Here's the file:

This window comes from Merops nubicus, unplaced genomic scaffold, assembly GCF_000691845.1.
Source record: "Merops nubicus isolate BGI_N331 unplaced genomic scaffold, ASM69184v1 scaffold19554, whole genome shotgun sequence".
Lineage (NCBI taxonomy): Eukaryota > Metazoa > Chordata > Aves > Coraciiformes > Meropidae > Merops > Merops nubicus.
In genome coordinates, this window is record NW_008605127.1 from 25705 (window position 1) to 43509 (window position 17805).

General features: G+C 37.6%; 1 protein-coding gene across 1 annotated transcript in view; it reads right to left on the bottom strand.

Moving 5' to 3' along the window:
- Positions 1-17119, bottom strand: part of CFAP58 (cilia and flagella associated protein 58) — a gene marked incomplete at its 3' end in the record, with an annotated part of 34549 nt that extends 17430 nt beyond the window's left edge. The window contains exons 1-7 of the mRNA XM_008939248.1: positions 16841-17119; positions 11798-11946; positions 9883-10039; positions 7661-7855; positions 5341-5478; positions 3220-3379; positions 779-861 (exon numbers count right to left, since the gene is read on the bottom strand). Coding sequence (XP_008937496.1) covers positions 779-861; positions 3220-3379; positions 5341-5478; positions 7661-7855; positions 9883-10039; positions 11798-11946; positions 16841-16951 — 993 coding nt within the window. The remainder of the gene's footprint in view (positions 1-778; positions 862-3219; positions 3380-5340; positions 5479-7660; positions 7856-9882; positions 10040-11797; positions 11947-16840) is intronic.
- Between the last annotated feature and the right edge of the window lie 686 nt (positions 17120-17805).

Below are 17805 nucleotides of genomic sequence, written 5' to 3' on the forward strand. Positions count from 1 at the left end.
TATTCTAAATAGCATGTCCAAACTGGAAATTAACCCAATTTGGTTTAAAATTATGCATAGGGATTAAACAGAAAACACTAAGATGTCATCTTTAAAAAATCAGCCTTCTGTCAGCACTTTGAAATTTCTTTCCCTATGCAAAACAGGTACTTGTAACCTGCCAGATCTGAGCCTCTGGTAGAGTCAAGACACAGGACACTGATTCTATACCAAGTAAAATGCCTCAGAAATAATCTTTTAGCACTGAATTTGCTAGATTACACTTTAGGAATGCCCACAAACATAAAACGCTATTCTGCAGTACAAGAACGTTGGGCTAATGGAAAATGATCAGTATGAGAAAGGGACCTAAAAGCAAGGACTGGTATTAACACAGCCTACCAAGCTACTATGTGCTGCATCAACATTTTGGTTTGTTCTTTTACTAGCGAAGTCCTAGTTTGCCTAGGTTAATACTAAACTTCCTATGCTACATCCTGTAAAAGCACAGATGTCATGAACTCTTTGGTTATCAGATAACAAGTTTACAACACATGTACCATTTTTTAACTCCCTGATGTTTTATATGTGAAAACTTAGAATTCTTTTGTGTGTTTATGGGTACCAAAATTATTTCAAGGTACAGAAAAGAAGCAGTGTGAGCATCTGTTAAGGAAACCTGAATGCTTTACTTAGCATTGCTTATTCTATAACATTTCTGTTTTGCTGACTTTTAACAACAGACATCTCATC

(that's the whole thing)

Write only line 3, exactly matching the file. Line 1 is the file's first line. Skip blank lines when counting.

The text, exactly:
Lineage (NCBI taxonomy): Eukaryota > Metazoa > Chordata > Aves > Coraciiformes > Meropidae > Merops > Merops nubicus.